China also has detained up to 1.8 million Uyghurs and other Turkic minorities in a network of detention camps and committed other severe human rights abuses against them, as revealed in an investigation by the U.N. Office for Human Rights. The United States and nine Western parliaments have determined that China has committed genocide or crimes against humanity against the Uyghurs.

China has justified the harsh policies as a way of preventing separatist conflict and terrorist attacks, such as the 2014 knife attack by Uyghurs at the Kunming railway station in southwest China’s Yunnan province in which 31 people were killed.

Forced to to sing and dance

Over the Lunar New Years holiday, which started on Jan. 22 and runs through Feb. 5 this year, Chinese authorities instructed Uyghurs in villages and towns in parts of the Xinjiang Uyghur Autonomous Region to dress in Chinese costumes and perform traditional Chinese songs and dances, local sources said. 

The government encouraged and rewarded those who participated but punished those who did not by making them attend political study sessions, they said. “The sources, like other local people contacted by RFA for this story, declined to provide their names.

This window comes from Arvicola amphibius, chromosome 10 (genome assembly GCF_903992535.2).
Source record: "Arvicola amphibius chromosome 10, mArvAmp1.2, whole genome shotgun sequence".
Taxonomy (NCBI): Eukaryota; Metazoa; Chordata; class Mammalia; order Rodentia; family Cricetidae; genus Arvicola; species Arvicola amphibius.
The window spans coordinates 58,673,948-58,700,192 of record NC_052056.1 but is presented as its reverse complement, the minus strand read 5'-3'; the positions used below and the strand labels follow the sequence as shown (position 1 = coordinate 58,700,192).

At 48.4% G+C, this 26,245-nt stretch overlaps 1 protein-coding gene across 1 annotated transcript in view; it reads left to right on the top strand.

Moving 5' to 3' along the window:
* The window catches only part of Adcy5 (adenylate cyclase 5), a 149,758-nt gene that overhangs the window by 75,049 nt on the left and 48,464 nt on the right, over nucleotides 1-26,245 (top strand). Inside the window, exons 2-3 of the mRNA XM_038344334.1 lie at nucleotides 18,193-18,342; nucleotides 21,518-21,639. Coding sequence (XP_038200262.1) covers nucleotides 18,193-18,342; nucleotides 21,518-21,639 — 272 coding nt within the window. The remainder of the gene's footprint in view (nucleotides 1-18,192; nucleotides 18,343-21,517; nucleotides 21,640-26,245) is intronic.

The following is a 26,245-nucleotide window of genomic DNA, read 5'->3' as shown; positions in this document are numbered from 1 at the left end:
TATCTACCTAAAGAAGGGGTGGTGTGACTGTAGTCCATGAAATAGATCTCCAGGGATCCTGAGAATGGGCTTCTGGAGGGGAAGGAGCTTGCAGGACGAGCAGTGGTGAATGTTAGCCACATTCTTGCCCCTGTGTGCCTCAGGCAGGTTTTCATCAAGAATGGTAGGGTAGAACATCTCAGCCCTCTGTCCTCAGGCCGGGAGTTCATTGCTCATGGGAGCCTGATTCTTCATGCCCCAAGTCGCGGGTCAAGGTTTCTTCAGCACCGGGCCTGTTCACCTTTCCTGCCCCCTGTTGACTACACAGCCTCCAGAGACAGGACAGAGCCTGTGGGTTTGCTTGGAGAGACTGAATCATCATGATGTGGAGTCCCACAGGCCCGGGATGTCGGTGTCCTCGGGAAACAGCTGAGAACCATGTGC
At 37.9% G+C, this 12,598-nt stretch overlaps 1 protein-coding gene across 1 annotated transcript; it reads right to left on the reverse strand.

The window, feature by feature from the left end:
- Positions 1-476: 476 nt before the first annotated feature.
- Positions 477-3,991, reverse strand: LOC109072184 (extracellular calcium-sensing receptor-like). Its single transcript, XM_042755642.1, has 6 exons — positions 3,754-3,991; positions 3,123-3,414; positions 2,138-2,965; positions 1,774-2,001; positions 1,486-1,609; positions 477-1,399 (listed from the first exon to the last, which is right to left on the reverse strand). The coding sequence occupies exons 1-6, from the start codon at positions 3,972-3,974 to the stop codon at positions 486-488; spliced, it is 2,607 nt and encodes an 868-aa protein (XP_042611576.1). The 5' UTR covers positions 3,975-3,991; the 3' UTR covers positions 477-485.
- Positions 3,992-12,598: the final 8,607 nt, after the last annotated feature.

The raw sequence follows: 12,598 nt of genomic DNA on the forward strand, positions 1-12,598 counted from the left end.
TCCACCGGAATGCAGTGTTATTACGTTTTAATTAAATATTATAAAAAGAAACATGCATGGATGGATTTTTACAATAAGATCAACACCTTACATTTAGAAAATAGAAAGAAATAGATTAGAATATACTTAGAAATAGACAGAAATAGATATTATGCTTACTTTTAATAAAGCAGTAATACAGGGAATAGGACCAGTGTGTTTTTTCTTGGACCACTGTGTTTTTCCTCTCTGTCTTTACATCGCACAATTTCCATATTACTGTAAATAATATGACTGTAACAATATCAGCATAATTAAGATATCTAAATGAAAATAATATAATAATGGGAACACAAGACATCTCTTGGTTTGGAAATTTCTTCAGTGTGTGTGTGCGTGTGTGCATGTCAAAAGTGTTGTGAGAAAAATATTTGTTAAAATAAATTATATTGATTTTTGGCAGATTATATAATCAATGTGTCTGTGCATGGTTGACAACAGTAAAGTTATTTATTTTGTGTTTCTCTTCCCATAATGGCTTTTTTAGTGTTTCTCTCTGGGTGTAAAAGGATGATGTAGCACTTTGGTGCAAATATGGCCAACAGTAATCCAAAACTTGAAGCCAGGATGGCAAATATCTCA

Uyghur police officers were even forced to sing a song praising Chinese officers while playing the tambur, a Uyghur stringed instrument similar to a ukelele.

“People danced on the streets and toured the city along with the officials to celebrate the Lunar New Year,” a Chinese police officer said. “Everyone from schools and government organizations participated in this activity, and they all danced together.” 

A police staffer said authorities gave free clothes and some daily essentials such as shampoo and soap to Uyghurs who participated in the celebration, while officials in other places paid them 150 yuan (US$22) each. 

“Each time there is a celebratory activity, the government asks people to perform various arts and ranks and rewards them according to their performance,”she said.“The local government also treats participants to a meal.”

A security official in another village said that those who conducted the sessions emphasized that celebrating the Lunar New Year was an act of patriotism and of supporting the Chinese government, and that those who resisted would be punished, he said.